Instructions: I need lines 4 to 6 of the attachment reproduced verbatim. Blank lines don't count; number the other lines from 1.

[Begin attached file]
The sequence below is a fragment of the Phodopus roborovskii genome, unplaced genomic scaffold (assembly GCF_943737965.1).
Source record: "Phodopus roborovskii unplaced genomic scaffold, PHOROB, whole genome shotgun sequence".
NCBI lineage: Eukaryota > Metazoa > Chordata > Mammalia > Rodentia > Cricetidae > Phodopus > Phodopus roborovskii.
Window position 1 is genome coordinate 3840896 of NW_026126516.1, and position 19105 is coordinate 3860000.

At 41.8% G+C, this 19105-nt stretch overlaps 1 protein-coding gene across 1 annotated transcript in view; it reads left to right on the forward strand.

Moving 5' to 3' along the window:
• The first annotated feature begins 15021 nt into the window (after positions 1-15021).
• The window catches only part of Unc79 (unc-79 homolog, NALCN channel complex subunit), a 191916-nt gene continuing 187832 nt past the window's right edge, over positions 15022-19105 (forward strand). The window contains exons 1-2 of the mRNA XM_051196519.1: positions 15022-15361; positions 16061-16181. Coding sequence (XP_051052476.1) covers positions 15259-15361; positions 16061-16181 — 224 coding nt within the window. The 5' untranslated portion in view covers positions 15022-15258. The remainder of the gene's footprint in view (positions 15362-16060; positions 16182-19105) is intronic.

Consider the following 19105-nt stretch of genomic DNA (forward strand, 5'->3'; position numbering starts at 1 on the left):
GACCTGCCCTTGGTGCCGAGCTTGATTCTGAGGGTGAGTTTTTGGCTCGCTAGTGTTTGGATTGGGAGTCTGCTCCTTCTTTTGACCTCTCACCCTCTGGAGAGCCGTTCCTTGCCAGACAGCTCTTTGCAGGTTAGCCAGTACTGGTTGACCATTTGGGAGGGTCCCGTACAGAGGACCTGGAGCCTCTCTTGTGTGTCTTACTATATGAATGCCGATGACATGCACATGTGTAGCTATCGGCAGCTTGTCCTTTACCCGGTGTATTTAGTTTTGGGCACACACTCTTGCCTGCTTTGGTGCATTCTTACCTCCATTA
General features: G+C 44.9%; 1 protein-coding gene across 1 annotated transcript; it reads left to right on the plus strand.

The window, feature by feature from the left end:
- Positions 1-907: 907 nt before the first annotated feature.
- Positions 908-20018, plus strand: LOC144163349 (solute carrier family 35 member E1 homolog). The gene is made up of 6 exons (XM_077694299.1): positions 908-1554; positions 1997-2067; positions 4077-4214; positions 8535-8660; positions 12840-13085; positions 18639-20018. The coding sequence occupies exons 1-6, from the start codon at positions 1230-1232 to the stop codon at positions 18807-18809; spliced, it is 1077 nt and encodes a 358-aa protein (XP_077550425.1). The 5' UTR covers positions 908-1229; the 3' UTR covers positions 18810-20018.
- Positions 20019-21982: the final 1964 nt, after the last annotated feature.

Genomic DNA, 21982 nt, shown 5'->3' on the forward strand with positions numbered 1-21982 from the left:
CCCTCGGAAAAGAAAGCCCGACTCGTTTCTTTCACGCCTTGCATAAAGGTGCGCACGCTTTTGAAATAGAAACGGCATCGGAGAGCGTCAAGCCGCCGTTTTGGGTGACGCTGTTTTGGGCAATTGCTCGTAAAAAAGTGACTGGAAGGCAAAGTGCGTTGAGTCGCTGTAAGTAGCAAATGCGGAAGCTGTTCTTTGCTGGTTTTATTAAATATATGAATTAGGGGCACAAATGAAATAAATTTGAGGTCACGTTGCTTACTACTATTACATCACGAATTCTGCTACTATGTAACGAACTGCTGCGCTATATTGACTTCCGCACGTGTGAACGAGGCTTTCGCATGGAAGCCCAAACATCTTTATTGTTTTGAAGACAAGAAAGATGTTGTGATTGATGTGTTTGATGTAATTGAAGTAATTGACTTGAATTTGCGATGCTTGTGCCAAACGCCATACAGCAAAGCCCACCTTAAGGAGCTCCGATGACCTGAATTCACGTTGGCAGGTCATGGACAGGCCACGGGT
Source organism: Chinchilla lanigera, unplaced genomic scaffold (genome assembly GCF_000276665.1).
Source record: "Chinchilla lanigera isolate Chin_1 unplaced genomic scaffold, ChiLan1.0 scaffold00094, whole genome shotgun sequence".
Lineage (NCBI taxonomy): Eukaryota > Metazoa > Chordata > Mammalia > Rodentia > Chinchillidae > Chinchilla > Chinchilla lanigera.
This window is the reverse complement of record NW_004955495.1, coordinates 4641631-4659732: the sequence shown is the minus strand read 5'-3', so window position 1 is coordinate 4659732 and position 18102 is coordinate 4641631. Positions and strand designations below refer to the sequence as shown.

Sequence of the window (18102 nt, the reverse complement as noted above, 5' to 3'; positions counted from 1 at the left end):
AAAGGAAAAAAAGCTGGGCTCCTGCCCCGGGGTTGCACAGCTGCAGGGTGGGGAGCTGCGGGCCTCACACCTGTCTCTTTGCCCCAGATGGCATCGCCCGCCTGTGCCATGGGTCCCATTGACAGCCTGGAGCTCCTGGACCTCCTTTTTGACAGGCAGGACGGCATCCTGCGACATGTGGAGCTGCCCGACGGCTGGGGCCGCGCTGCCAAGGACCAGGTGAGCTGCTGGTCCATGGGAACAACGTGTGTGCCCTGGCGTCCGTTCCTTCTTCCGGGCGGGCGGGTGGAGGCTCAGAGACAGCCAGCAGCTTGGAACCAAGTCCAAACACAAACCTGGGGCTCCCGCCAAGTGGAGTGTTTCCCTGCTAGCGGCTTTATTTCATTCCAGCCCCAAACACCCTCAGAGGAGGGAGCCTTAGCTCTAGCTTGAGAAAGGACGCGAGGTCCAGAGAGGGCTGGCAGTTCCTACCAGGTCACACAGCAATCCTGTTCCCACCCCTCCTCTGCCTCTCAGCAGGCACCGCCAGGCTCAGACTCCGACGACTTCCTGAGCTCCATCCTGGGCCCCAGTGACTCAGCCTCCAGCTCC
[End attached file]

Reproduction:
Window position 1 is genome coordinate 3840896 of NW_026126516.1, and position 19105 is coordinate 3860000.

At 41.8% G+C, this 19105-nt stretch overlaps 1 protein-coding gene across 1 annotated transcript in view; it reads left to right on the forward strand.

Moving 5' to 3' along the window: